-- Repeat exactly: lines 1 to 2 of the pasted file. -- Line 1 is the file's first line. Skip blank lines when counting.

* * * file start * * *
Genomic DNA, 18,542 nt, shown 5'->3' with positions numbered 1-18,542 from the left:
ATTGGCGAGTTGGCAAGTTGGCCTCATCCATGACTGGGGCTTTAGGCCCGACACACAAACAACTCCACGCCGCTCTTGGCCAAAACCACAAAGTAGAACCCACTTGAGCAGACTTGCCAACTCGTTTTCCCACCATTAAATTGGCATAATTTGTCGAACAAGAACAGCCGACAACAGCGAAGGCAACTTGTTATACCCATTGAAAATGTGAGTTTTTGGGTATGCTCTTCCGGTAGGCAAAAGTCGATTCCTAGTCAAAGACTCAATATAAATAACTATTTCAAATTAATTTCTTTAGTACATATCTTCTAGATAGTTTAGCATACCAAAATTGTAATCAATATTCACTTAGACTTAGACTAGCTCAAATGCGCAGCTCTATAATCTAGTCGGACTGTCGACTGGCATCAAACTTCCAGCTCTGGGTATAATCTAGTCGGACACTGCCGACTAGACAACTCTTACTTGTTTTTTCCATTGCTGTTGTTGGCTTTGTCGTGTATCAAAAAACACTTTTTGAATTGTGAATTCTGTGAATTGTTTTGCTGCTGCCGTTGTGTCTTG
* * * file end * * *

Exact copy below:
Genomic DNA, 18,542 nt, shown 5'->3' with positions numbered 1-18,542 from the left:
ATTGGCGAGTTGGCAAGTTGGCCTCATCCATGACTGGGGCTTTAGGCCCGACACACAAACAACTCCACGCCGCTCTTGGCCAAAACCACAAAGTAGAACCCACTTGAGCAGACTTGCCAACTCGTTTTCCCACCATTAAATTGGCATAATTTGTCGAACAAGAACAGCCGACAACAGCGAAGGCAACTTGTTATACCCATTGAAAATGTGAGTTTTTGGGTATGCTCTTCCGGTAGGCAAAAGTCGATTCCTAGTCAAAGACTCAATATAAATAACTATTTCAAATTAATTTCTTTAGTACATATCTTCTAGATAGTTTAGCATACCAAAATTGTAATCAATATTCACTTAGACTTAGACTAGCTCAAATGCGCAGCTCTATAATCTAGTCGGACTGTCGACTGGCATCAAACTTCCAGCTCTGGGTATAATCTAGTCGGACACTGCCGACTAGACAACTCTTACTTGTTTTTTCCATTGCTGTTGTTGGCTTTGTCGTGTATCAAAAAACACTTTTTGAATTGTGAATTCTGTGAATTGTTTTGCTGCTGCCGTTGTGTCTTG